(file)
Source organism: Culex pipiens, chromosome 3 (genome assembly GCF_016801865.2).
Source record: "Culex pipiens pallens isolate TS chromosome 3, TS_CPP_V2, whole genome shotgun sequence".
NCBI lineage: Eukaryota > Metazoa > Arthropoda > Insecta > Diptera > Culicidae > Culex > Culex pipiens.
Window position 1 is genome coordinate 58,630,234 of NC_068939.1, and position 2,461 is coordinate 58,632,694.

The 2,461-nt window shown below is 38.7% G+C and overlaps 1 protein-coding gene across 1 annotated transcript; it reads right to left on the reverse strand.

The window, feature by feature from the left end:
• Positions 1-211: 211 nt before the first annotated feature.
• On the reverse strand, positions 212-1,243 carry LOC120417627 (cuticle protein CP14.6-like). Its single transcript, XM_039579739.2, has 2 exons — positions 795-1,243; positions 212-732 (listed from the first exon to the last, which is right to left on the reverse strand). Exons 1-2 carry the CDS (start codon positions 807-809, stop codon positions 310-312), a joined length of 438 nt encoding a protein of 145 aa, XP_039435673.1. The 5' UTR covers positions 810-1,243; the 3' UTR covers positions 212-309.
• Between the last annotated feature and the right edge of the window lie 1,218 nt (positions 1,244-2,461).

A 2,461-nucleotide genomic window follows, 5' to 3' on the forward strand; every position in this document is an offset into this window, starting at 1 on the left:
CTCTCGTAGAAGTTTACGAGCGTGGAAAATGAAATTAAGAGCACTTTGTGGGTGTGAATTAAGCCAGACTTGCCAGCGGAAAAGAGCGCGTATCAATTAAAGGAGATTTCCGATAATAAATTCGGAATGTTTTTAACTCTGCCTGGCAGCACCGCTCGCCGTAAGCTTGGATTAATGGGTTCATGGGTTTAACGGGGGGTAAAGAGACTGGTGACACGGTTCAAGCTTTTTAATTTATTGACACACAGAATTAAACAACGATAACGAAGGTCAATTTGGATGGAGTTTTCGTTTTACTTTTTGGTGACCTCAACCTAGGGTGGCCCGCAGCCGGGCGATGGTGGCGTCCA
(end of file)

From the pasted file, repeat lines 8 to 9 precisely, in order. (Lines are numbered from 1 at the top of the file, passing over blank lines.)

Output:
• On the reverse strand, positions 212-1,243 carry LOC120417627 (cuticle protein CP14.6-like). Its single transcript, XM_039579739.2, has 2 exons — positions 795-1,243; positions 212-732 (listed from the first exon to the last, which is right to left on the reverse strand). Exons 1-2 carry the CDS (start codon positions 807-809, stop codon positions 310-312), a joined length of 438 nt encoding a protein of 145 aa, XP_039435673.1. The 5' UTR covers positions 810-1,243; the 3' UTR covers positions 212-309.
• Between the last annotated feature and the right edge of the window lie 1,218 nt (positions 1,244-2,461).